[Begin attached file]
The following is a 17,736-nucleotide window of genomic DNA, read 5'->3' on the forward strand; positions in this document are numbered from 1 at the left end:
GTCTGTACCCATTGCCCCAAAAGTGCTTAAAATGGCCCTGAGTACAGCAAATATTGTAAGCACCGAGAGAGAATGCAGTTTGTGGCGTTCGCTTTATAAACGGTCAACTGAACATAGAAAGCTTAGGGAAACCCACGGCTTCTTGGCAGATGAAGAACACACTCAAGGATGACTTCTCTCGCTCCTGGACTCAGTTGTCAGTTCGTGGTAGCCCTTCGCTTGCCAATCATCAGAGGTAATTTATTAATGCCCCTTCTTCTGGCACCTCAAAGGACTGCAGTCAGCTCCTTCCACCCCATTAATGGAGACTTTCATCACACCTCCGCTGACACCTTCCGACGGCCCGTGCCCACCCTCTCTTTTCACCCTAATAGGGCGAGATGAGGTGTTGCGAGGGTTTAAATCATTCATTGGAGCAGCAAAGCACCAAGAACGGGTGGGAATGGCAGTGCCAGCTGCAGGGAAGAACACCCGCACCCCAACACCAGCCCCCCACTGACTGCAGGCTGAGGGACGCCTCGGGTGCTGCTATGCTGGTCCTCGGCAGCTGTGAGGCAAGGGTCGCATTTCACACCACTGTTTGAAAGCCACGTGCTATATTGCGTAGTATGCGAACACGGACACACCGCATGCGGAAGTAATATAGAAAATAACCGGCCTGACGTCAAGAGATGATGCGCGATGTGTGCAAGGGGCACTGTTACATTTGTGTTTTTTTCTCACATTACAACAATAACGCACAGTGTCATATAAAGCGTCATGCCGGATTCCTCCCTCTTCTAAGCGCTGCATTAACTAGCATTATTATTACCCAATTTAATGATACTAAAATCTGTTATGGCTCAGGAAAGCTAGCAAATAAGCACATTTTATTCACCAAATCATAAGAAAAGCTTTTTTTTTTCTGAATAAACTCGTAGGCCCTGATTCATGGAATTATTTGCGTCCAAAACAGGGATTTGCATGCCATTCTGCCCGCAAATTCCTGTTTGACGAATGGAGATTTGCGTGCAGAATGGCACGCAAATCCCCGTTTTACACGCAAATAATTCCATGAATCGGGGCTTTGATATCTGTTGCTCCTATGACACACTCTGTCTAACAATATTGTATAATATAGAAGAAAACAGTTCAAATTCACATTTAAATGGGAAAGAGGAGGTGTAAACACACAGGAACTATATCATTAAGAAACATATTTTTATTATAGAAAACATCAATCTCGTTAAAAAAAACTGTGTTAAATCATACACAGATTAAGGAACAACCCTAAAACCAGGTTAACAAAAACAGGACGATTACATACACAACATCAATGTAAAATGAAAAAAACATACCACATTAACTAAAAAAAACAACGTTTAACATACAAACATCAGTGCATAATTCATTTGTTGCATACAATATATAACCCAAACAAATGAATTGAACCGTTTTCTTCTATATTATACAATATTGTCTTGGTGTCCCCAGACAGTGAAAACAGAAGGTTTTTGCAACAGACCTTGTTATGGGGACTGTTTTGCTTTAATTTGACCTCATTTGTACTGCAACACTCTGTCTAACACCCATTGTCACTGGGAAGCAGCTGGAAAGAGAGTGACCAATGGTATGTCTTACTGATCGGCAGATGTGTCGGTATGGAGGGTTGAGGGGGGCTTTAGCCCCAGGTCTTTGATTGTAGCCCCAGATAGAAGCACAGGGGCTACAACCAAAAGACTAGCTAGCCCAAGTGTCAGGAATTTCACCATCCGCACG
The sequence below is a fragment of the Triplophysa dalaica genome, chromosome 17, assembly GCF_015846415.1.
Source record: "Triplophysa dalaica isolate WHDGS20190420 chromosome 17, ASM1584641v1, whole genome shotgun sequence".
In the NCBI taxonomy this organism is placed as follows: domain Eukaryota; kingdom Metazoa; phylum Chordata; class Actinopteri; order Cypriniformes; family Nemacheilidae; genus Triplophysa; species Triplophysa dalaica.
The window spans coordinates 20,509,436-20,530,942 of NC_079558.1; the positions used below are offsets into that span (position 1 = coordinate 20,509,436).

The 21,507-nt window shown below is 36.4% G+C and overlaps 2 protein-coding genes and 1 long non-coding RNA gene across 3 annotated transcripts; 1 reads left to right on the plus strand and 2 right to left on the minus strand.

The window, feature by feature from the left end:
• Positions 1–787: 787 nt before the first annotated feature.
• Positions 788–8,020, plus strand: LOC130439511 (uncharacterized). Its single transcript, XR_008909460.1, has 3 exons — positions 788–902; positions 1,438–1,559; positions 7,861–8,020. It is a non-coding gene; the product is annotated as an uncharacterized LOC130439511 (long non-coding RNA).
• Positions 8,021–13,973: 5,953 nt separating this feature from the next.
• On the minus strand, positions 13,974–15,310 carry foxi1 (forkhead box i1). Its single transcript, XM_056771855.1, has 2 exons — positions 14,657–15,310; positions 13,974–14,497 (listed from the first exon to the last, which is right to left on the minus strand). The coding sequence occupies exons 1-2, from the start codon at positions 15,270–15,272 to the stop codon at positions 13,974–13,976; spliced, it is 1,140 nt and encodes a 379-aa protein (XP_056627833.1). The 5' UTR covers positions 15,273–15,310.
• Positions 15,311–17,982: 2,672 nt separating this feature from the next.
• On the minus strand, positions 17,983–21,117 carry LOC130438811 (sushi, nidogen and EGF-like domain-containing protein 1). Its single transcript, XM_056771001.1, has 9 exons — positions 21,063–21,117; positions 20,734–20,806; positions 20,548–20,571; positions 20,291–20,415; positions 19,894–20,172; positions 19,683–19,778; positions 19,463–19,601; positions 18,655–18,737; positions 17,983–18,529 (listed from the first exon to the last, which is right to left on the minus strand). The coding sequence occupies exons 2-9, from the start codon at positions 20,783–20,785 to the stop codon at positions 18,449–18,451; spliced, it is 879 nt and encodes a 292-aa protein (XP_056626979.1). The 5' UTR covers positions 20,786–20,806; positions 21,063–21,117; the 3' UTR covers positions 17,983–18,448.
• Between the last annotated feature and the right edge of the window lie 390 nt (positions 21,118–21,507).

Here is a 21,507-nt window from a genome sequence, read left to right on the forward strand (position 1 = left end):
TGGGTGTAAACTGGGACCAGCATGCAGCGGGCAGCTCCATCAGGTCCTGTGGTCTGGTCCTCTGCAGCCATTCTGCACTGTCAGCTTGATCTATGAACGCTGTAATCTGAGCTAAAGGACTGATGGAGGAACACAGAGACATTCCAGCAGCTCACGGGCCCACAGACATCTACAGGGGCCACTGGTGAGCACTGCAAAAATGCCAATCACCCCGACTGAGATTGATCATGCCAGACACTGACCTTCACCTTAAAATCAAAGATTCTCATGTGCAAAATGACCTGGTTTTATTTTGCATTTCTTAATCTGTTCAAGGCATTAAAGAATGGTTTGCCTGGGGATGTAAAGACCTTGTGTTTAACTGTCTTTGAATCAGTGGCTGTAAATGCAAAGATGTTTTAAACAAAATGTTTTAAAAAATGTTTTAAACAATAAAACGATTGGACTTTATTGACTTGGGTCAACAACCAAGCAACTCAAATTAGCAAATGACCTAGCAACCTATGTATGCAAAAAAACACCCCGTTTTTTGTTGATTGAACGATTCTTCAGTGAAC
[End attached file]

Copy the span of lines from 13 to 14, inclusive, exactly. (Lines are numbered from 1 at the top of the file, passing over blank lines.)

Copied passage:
• Positions 15,311–17,982: 2,672 nt separating this feature from the next.
• On the minus strand, positions 17,983–21,117 carry LOC130438811 (sushi, nidogen and EGF-like domain-containing protein 1). Its single transcript, XM_056771001.1, has 9 exons — positions 21,063–21,117; positions 20,734–20,806; positions 20,548–20,571; positions 20,291–20,415; positions 19,894–20,172; positions 19,683–19,778; positions 19,463–19,601; positions 18,655–18,737; positions 17,983–18,529 (listed from the first exon to the last, which is right to left on the minus strand). The coding sequence occupies exons 2-9, from the start codon at positions 20,783–20,785 to the stop codon at positions 18,449–18,451; spliced, it is 879 nt and encodes a 292-aa protein (XP_056626979.1). The 5' UTR covers positions 20,786–20,806; positions 21,063–21,117; the 3' UTR covers positions 17,983–18,448.